|04 Budget Request First to Incorporate Bush Priorities|
'04 Budget Request First to Incorporate Bush Priorities
By Jim Garamone, American Forces Press Service.
Washington D.C. -- (AFPS) February 5, 2003 -- The fiscal 2004 defense budget request is the first to incorporate the Bush administration's new defense strategies and priorities, Defense Secretary Donald H. Rumsfeld told the House Armed Services Committee today.
The budget, presented in a time of war, attempts to balance between near-term and long-term risks. The request is $379.9 billion for fiscal 2004.
The secretary said the United States must accomplish three challenges at once: successfully fight the global war on terror; prepare for near-term threats by making long-delayed investments in readiness, people and modernization; and prepare for the future by transforming for the 21st century.
"The 2004 budget request before you today is designed to help us do all three," he told the representatives.
The secretary said the strategy, and therefore the budget, derives from the Quadrennial Defense Review. In that document, planners identified six goals the military must meet to transform:o The military must be able to defend the U.S. homeland and bases of operation overseas.
o The military must be able to project and sustain forces in distant theaters.
o The military must be able to deny enemies sanctuary.
o The department must improve U.S. space capabilities and maintain unhindered access to space.
o The military must harness U.S. advantages in information technology to link up different kinds of U.S. forces, so they can fight jointly.
o Finally, the military must be able to protect U.S. information networks from attack -- and to disable the information networks of adversaries.
In fiscal 2004, Rumsfeld said, over $24 billion will go specifically to programs that strengthen all of these transformational goals. Procurement funding in the department's Future Years Defense Plan increases by 30 percent and research and development funds, by 65 percent.
Rumsfeld said that to prepare for the threats the United States will face later in this decade, the 2004 budget requests increased investments in a number of critical areas.
"Over the next six years, the president requested a 15 percent increase in military personnel accounts, above the 2002 baseline budget," he said. "That's an increase in funding for family housing by 10 percent over the same period."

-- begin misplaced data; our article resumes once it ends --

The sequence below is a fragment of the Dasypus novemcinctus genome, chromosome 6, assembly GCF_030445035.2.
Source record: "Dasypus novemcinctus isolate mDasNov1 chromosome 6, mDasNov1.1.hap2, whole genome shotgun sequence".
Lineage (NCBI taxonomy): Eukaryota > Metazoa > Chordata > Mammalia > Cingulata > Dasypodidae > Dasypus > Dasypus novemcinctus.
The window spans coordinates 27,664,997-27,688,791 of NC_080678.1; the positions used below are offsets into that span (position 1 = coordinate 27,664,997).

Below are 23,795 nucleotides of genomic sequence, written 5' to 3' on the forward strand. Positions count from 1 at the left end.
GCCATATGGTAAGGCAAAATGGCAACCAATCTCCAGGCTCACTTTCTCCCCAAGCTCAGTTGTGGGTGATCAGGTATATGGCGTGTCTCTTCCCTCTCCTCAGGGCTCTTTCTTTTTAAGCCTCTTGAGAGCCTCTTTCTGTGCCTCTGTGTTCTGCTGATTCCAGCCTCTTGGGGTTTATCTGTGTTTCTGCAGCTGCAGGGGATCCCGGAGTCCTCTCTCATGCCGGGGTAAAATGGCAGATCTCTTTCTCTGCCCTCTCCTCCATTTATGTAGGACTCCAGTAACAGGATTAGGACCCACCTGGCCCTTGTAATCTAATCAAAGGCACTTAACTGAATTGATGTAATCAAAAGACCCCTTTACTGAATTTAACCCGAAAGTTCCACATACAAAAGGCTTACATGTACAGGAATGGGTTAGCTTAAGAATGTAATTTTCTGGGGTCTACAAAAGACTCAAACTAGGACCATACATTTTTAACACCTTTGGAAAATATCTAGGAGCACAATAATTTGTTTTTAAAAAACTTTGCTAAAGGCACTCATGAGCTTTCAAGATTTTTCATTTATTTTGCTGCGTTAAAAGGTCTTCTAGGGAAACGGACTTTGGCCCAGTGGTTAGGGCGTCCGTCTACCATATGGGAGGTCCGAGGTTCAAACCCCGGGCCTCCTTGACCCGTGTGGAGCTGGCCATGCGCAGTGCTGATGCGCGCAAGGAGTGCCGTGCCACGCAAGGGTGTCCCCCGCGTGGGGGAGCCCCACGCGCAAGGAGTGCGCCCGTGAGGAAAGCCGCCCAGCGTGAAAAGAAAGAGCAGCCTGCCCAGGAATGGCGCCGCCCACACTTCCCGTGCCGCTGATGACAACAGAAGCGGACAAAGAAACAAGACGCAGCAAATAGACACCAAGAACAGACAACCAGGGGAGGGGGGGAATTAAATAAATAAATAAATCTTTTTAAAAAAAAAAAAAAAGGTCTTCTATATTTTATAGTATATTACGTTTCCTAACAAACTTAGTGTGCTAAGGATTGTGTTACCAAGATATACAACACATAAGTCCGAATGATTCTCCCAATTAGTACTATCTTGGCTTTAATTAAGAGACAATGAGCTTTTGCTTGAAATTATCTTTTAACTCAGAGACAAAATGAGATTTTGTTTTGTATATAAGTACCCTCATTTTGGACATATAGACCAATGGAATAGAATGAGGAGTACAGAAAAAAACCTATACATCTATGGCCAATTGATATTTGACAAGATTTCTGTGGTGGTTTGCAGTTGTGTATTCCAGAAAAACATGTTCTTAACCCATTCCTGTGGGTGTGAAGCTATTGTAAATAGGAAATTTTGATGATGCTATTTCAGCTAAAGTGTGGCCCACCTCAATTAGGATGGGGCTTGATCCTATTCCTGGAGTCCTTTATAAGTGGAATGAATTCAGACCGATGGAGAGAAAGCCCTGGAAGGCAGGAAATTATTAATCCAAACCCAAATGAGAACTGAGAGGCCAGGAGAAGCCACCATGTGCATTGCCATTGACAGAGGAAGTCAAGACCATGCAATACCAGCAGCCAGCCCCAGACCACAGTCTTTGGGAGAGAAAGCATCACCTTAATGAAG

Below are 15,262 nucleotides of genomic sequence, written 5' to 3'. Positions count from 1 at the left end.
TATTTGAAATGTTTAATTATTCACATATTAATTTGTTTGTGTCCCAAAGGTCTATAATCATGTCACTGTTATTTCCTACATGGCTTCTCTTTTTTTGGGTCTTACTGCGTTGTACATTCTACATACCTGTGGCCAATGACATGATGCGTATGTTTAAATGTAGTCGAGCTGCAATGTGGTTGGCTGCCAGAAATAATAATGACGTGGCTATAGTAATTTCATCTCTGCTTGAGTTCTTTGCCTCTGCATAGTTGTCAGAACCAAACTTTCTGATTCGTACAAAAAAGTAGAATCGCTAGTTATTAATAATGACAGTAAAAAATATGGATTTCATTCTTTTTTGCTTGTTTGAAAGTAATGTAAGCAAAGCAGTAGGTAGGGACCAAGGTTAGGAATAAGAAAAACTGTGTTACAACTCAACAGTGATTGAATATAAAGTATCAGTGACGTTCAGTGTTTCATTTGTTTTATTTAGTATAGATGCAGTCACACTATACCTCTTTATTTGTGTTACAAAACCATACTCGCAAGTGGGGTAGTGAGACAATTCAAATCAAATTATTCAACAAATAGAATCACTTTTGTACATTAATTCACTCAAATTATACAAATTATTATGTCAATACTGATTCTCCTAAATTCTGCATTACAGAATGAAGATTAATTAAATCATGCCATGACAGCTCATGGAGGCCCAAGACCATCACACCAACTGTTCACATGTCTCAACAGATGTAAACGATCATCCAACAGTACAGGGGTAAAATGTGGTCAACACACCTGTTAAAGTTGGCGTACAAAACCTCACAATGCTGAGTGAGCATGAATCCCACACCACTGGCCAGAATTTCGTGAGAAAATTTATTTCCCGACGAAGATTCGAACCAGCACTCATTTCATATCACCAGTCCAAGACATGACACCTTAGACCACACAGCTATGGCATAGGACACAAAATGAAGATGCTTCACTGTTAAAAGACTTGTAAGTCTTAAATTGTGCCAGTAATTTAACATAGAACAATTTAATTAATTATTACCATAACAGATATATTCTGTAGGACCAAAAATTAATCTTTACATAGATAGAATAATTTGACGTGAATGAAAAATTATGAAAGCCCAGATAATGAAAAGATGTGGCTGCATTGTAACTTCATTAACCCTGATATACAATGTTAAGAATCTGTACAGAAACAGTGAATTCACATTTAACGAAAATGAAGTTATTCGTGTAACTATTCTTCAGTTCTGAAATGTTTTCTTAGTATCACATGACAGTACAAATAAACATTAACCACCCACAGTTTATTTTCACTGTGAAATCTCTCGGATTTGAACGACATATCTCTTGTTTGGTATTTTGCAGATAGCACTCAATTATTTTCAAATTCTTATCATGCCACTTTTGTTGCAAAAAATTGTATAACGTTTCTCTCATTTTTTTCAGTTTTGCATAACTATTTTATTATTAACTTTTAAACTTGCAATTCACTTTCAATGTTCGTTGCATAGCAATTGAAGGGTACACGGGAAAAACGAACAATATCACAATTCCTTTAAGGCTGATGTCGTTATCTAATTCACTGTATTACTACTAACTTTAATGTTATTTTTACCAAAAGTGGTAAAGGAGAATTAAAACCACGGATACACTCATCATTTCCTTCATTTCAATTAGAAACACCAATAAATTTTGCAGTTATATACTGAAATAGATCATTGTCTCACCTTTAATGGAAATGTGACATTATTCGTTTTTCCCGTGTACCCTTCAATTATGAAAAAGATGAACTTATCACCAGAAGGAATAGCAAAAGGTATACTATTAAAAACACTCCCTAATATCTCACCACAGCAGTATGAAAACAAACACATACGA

Over the next six years, the budget forecasts a 20 percent increase for operation and maintenance accounts above the 2002 baseline budget. "We have added $40 billion for readiness of all the services and $6 billion for facilities sustainment over the same period," he said. "These investments should help us put a stop to the past practice of raiding the investment accounts to pay the immediate operations and maintenance needs."
The 2004 budget request does not include funds for operations in the global war on terror. "Last year, we requested, but Congress did not approve, the $10 billion we knew we would need for the first few months of this fiscal year to fight the global war on terror," he said. Because DoD does not have that money, it has paid for the war every month since October 2002 by borrowing from other programs.
"We're robbing Peter to pay Paul," Rumsfeld said. "And that does not include the costs of preparations for a possible contingency in Iraq and the cost of the force flows that have taken place thus far. This pattern is fundamentally harmful to our ability to manage the department."
Even with a $15.3 billion increase in the defense budget request, some hard choices had to be made, Rumsfeld said. Navy shipbuilding, while up to seven vessels, is not at the number Rumsfeld would like to see. The same is true for science and technology accounts. Rumsfeld said the ideal percentage of the DoD budget spent on science and technology should be 3 percent. The percentage in the request is 2.69 percent.
The services also canceled programs that don't fit into the new strategy, and plan to retire older ships and aircraft early. These decisions could save about $80 billion over the Future Years Defense Program -- money that could be applied to other, more pressing, needs.